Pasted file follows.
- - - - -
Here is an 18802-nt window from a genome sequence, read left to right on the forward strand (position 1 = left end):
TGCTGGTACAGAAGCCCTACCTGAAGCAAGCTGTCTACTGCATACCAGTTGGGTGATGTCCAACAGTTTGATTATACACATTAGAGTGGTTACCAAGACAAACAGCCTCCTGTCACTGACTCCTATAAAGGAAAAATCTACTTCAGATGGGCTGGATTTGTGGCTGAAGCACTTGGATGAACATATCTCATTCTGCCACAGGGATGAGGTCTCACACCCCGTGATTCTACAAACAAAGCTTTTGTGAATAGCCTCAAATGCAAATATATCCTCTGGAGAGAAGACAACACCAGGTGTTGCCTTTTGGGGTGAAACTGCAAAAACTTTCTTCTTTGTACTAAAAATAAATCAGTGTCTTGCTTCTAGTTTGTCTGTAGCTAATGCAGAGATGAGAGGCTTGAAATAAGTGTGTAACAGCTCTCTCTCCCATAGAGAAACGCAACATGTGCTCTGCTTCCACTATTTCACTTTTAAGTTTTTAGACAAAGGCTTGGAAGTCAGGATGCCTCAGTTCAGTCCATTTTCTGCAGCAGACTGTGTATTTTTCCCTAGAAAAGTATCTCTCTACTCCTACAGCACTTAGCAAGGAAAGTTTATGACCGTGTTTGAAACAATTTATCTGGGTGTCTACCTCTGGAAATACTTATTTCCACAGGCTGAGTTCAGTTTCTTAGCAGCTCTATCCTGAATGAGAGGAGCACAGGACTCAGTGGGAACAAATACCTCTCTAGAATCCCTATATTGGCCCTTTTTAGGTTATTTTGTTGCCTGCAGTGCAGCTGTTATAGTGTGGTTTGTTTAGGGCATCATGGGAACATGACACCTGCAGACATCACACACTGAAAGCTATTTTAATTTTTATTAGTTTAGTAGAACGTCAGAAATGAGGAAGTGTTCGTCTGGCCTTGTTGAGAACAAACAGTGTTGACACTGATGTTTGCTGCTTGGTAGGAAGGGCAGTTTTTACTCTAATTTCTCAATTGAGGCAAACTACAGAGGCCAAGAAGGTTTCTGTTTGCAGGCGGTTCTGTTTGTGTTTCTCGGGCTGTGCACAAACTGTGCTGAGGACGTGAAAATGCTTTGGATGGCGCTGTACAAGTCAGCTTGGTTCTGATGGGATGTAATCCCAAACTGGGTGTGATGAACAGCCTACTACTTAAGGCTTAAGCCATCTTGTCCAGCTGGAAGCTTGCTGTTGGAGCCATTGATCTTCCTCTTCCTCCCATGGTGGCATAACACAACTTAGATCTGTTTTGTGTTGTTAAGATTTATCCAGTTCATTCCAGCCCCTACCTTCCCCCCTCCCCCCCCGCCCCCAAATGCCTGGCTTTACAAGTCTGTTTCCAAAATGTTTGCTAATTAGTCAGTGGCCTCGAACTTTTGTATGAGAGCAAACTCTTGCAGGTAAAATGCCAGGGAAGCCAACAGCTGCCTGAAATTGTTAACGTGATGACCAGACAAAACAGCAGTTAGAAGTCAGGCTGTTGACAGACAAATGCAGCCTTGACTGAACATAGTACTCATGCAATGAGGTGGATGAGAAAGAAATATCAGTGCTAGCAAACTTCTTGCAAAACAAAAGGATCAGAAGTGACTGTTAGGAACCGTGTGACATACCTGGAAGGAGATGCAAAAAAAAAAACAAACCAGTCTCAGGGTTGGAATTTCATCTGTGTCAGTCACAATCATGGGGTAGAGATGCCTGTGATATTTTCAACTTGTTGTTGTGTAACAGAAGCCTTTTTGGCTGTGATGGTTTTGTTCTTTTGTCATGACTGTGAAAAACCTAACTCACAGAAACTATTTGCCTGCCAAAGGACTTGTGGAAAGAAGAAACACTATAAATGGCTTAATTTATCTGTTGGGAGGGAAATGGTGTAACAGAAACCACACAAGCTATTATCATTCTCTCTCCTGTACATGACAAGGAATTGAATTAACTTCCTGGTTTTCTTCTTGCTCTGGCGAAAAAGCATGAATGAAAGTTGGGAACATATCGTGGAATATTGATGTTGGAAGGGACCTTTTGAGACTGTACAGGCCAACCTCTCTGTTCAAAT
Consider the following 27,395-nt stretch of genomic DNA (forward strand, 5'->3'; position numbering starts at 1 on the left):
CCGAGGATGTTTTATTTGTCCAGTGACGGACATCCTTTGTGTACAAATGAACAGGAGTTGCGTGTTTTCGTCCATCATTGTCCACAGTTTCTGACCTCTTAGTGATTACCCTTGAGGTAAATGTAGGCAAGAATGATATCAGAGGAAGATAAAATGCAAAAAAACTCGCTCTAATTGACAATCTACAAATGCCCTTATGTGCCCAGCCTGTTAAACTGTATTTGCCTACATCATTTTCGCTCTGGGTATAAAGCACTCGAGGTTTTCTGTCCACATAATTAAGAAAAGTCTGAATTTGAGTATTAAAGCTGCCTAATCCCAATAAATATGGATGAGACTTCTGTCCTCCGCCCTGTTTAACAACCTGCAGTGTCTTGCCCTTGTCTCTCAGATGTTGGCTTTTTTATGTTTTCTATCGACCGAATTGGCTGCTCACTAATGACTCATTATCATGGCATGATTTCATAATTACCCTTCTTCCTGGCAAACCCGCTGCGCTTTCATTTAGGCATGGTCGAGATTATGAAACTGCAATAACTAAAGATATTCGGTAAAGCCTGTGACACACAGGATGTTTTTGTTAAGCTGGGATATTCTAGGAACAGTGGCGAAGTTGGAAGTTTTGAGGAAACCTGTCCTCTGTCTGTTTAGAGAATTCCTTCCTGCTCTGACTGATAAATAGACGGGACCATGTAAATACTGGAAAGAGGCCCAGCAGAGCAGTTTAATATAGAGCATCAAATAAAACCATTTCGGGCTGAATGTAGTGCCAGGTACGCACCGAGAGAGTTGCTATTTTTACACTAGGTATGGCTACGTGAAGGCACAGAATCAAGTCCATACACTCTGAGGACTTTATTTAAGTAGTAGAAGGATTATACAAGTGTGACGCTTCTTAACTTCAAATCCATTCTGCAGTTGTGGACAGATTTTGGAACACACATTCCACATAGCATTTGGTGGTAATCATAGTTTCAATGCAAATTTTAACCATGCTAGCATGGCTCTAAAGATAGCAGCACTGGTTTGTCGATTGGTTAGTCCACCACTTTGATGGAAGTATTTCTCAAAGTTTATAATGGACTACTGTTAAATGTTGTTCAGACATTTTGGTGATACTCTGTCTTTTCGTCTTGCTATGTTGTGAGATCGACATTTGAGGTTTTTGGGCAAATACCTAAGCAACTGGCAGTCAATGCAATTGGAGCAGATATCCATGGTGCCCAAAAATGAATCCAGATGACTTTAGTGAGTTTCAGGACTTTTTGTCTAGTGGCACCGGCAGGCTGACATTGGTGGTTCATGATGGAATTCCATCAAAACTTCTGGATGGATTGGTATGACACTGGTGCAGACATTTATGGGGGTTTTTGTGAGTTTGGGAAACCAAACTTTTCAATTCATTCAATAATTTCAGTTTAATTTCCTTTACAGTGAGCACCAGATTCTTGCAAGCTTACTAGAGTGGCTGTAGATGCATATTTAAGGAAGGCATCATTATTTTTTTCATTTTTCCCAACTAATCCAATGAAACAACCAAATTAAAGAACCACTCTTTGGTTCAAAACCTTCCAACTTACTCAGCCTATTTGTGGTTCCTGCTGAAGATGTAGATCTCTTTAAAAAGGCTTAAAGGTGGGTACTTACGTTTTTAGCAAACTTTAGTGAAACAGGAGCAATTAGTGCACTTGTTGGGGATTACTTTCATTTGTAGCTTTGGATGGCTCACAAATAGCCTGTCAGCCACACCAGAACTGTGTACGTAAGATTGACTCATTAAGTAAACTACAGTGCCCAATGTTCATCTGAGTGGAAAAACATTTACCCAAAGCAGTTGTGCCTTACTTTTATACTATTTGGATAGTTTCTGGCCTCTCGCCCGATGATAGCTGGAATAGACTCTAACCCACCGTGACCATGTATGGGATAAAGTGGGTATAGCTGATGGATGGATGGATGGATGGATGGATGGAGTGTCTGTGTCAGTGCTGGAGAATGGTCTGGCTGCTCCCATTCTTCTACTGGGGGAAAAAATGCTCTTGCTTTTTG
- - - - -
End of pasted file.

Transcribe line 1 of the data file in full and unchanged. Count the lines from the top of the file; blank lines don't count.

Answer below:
Here is an 18802-nt window from a genome sequence, read left to right on the forward strand (position 1 = left end):